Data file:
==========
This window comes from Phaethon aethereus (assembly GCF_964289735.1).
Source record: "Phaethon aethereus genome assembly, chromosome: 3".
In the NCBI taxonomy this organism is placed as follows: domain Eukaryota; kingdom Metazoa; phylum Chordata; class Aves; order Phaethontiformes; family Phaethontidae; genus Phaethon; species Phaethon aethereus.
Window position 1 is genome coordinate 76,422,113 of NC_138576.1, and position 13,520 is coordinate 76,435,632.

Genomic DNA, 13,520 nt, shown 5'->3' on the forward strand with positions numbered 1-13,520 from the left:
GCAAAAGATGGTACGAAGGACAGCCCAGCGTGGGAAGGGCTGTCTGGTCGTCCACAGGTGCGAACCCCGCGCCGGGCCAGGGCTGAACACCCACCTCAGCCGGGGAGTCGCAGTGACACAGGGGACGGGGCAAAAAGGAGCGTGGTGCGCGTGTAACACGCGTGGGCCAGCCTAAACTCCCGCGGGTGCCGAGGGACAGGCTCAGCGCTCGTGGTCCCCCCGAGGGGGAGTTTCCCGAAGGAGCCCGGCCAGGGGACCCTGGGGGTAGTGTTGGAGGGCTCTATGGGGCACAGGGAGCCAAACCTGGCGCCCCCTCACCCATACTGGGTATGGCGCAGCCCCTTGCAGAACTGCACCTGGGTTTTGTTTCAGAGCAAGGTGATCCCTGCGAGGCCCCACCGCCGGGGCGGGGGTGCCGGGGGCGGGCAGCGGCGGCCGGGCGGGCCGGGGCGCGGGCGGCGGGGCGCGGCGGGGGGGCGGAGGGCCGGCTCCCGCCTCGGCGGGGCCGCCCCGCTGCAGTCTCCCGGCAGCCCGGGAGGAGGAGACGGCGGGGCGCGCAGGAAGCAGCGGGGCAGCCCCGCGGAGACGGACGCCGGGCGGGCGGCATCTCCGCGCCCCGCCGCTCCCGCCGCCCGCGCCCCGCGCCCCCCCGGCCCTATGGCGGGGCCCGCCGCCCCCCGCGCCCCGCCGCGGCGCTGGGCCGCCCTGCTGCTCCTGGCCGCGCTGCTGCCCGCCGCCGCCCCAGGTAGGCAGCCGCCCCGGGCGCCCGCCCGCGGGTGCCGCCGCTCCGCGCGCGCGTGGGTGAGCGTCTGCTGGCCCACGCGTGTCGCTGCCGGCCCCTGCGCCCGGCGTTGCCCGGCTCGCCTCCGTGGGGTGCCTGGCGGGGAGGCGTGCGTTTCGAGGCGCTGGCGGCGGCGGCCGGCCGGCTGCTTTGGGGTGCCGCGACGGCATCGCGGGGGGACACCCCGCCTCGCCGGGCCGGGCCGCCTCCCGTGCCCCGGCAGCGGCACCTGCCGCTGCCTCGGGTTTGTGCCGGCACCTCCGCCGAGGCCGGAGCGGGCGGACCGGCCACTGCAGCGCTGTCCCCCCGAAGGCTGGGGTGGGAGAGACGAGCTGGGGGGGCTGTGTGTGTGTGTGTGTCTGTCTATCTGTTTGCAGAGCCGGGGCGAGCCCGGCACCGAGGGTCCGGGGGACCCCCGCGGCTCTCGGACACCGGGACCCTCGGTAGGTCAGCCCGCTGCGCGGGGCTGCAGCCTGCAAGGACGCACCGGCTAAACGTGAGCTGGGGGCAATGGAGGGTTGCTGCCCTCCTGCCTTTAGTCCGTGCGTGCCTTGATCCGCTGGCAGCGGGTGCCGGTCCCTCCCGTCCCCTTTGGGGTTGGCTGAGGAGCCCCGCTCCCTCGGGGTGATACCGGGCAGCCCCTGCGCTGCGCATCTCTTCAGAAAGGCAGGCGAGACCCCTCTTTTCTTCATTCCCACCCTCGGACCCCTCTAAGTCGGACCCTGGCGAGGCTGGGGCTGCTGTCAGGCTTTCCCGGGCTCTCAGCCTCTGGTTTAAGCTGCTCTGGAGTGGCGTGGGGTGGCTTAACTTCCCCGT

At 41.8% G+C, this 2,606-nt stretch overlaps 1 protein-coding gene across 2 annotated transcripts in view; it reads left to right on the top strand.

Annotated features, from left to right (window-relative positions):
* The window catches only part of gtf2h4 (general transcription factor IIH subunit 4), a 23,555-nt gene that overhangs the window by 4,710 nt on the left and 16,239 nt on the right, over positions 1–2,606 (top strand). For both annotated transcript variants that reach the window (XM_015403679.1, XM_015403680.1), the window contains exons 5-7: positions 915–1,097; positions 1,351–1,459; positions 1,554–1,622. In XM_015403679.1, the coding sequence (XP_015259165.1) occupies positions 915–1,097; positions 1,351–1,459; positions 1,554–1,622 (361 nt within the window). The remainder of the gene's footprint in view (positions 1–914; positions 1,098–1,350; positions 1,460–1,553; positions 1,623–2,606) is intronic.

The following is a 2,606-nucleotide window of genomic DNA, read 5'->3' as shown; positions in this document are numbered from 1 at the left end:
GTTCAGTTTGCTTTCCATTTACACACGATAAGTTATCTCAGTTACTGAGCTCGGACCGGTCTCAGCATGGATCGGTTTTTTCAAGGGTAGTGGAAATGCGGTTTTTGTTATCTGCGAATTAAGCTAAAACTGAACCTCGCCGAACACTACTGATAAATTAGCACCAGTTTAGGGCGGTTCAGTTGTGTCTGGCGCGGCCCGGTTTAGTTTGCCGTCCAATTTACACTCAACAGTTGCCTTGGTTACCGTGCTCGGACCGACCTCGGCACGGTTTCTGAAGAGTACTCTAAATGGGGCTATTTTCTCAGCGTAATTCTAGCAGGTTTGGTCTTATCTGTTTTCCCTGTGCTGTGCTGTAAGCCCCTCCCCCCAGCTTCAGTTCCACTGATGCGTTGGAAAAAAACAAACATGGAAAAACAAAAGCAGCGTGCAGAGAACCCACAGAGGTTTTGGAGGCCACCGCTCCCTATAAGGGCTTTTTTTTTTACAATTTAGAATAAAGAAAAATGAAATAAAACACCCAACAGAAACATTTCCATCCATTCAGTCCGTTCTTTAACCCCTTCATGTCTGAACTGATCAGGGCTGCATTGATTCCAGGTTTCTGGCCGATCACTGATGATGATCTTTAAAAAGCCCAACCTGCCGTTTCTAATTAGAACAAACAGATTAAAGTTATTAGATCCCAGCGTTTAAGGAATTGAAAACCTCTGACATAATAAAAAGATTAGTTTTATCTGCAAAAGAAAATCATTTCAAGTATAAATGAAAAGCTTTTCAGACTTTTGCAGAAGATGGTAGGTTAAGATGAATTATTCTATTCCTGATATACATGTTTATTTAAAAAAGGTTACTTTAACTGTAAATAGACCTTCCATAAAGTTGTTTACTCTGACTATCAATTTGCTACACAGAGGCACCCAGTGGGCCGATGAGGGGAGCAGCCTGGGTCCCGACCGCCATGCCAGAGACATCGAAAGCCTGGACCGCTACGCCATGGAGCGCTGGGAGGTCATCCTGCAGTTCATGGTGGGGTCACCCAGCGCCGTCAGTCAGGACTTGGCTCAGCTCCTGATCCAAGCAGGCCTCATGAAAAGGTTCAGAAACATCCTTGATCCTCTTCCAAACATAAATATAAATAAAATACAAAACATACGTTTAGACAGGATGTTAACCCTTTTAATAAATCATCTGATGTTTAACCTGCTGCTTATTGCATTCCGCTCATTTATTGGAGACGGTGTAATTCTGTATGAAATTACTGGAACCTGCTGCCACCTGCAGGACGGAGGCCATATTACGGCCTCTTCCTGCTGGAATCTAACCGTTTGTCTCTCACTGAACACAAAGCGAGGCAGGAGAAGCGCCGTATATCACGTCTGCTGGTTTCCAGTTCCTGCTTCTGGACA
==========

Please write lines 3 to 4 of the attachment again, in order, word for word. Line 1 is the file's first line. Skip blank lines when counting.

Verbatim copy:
In the NCBI taxonomy this organism is placed as follows: domain Eukaryota; kingdom Metazoa; phylum Chordata; class Aves; order Phaethontiformes; family Phaethontidae; genus Phaethon; species Phaethon aethereus.
Window position 1 is genome coordinate 76,422,113 of NC_138576.1, and position 13,520 is coordinate 76,435,632.